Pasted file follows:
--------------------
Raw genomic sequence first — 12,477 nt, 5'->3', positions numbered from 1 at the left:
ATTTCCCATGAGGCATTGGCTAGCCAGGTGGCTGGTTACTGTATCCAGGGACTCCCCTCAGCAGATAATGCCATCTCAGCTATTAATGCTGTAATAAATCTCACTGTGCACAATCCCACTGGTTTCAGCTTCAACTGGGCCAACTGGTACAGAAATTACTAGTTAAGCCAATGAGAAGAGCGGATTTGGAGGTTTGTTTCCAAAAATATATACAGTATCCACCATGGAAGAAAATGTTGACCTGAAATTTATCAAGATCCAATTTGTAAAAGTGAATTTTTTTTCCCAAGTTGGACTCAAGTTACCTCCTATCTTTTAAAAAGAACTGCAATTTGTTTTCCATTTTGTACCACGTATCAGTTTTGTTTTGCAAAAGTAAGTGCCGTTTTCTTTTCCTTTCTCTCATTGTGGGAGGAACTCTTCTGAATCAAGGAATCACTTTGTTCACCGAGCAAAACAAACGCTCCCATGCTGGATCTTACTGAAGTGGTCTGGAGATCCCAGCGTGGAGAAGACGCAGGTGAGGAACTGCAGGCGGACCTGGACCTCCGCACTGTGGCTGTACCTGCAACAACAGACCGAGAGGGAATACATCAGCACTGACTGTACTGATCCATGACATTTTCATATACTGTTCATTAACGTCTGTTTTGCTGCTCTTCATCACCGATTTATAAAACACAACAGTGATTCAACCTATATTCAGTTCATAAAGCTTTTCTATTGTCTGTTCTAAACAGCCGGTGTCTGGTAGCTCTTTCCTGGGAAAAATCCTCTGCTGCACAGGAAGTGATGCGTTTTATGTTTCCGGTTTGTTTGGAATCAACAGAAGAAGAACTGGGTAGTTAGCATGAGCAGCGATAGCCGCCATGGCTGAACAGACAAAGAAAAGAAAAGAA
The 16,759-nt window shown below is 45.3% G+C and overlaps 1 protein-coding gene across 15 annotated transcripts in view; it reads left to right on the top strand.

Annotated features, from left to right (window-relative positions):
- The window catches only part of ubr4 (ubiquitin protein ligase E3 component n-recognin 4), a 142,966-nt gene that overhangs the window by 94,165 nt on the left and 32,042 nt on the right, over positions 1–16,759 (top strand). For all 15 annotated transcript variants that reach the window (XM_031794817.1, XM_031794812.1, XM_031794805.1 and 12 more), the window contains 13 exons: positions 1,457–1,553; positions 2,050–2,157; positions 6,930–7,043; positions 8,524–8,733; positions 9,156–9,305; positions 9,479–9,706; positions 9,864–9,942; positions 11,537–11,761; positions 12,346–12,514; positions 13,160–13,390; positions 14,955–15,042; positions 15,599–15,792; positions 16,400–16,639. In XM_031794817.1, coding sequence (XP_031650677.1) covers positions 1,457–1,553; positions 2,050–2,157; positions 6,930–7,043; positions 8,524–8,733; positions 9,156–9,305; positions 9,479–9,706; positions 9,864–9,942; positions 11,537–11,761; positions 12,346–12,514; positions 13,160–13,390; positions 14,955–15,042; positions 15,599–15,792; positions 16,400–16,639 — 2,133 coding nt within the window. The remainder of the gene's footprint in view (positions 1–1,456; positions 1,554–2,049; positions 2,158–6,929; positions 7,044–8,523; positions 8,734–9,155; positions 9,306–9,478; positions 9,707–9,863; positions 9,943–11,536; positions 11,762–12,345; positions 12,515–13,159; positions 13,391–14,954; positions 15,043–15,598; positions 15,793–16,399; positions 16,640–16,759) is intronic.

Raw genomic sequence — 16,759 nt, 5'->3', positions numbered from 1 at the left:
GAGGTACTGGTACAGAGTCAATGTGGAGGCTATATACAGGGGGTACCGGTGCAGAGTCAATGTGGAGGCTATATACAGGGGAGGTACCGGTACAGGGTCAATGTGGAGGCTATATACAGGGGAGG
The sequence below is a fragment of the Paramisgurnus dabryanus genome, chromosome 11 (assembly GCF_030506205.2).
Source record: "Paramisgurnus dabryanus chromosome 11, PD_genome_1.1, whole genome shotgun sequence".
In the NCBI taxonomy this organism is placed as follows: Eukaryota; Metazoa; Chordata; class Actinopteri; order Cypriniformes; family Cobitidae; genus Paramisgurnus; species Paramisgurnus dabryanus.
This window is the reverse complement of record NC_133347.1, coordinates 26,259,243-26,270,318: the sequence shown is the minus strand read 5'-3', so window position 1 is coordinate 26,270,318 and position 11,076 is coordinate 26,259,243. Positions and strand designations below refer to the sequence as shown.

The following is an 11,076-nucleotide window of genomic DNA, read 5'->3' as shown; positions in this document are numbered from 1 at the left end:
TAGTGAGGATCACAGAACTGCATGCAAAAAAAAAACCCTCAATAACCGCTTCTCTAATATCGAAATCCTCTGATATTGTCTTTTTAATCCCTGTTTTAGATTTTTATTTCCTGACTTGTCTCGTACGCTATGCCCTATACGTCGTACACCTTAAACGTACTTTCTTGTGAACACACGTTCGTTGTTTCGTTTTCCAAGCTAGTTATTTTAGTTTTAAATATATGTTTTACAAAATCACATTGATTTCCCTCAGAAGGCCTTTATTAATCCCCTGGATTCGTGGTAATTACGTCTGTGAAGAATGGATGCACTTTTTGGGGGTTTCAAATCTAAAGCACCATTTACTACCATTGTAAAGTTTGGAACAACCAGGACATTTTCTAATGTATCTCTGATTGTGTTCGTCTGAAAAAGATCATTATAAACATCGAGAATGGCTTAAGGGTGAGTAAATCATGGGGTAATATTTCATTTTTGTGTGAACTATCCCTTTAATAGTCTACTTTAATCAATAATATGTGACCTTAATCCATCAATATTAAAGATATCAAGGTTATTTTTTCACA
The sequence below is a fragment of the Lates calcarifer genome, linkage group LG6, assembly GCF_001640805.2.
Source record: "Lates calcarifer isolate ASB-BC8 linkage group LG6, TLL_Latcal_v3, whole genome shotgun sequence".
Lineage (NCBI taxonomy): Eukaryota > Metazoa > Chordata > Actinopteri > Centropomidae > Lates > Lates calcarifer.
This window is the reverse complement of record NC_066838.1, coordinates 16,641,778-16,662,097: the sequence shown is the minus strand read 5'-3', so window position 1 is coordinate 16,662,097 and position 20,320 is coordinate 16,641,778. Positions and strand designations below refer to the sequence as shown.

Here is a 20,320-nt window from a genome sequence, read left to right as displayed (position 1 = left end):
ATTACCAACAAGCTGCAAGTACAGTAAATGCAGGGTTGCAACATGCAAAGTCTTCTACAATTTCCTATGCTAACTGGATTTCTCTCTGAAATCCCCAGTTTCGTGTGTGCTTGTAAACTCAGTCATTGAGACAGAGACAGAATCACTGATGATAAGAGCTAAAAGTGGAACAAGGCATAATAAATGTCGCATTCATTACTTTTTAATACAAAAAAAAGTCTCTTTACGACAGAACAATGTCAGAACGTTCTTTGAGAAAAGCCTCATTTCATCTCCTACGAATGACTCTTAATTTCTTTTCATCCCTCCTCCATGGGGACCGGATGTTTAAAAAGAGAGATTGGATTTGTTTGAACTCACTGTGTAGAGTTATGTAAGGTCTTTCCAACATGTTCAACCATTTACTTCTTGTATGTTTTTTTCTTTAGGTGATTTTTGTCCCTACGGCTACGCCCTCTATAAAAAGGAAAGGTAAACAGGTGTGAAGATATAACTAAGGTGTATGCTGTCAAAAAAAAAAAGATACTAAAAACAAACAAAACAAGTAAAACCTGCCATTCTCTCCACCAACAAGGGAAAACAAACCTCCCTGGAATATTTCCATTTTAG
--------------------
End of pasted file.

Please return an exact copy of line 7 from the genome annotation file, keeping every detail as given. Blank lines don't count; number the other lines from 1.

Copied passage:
GAGGTACTGGTACAGAGTCAATGTGGAGGCTATATACAGGGGGTACCGGTGCAGAGTCAATGTGGAGGCTATATACAGGGGAGGTACCGGTACAGGGTCAATGTGGAGGCTATATACAGGGGAGG